The DC Circuit Gets Privacy, and So Do Your Phone Records

I’m very pleased with today’s decision from the DC Circuit Court of Appeals on recently-strengthened privacy protections for phone records. The short history goes something like this: the FCC created strong opt-in (affirmative consent) provisions for the sharing of phone records (who calls whom, for how long, etc). In 1996, the 10th Circuit held that the restrictions violated the First Amendment rights of companies that wanted to sell this data to marketers. Thus, the FCC relaxed the standard to opt-out, meaning that you had to take affirmative action to stop your phone records from being sold.

Did you know that the burden was upon you? Probably not! That’s why in 2005, I petitioned the FCC to reestablish stronger privacy protections, because all sorts of investigation companies were pretexting and obtaining phone records for perverts, stalkers, etc. The FCC opened a rulemaking and reestablished opt-in protections for phone records again. The industry sued, arguing that the First Amendment barred opt-in protections. Today the DC Circuit rejected the industry’s argument, holding that the FCC had sufficient justification for the heightened protections.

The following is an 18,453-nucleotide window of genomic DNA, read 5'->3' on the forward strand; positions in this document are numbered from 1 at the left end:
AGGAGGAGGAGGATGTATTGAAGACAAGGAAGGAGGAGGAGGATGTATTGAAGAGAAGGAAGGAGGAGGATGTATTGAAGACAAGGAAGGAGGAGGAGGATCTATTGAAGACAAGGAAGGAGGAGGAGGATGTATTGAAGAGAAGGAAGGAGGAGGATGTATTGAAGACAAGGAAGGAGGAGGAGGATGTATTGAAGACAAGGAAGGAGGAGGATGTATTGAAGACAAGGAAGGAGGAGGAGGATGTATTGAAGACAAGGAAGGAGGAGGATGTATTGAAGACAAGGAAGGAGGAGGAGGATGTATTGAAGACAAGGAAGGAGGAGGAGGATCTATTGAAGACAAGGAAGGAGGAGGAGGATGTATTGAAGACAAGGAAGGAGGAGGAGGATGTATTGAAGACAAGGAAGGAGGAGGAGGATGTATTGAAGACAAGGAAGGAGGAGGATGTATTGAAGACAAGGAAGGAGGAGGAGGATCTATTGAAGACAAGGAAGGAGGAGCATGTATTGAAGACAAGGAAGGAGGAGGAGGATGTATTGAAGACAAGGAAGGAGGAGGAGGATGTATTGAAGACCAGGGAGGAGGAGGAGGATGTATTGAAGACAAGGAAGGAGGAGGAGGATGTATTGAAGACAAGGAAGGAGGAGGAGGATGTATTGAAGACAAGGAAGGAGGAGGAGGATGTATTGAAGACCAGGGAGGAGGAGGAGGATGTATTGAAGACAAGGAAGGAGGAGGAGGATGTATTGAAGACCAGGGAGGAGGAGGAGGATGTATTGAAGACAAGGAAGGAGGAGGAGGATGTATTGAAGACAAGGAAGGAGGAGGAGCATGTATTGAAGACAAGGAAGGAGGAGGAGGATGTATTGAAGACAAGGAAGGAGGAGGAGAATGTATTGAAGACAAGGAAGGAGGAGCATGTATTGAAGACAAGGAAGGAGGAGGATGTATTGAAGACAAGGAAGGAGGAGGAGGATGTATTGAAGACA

But what’s more important is that the DC Circuit’s opinion “gets” privacy. Many courts conceive of privacy as a way to shield oneself from embarrassment. The DC Circuit disagreed, writing, “There is a good deal more to privacy than that. It is widely accepted that privacy deals with determining for oneself when, how and to whom personal information will be disclosed to others. See Daniel J. Solove, Conceptualizing Privacy, 90 CAL. L. REV. 1087, 1109-10 (2002).”

Further, “…the carrier’s sharing of customer information with a joint venturer or an independent contractor without the customer’s consent is itself an invasion of the customer’s privacy – the very harm the regulation targets. In addition, common sense supports the Commission’s determination that the risk of unauthorized disclosure of customer information increases with the number of entities possessing it. The Commission therefore reasonably concluded that an opt-in consent requirement directly and materially advanced the interests in protecting customer privacy and in ensuring customer control over the information.”

Wow! In privacy law, courts are often wedded to waiting for some type of harm to arise, such as unwanted telemarketing calls. They rarely get the idea that it is the data sharing itself that is the problem, and that privacy is about how personal data is controlled. Good job, Judge Randolph. Now the burden won’t be upon you to shield your phone records from sale to marketers!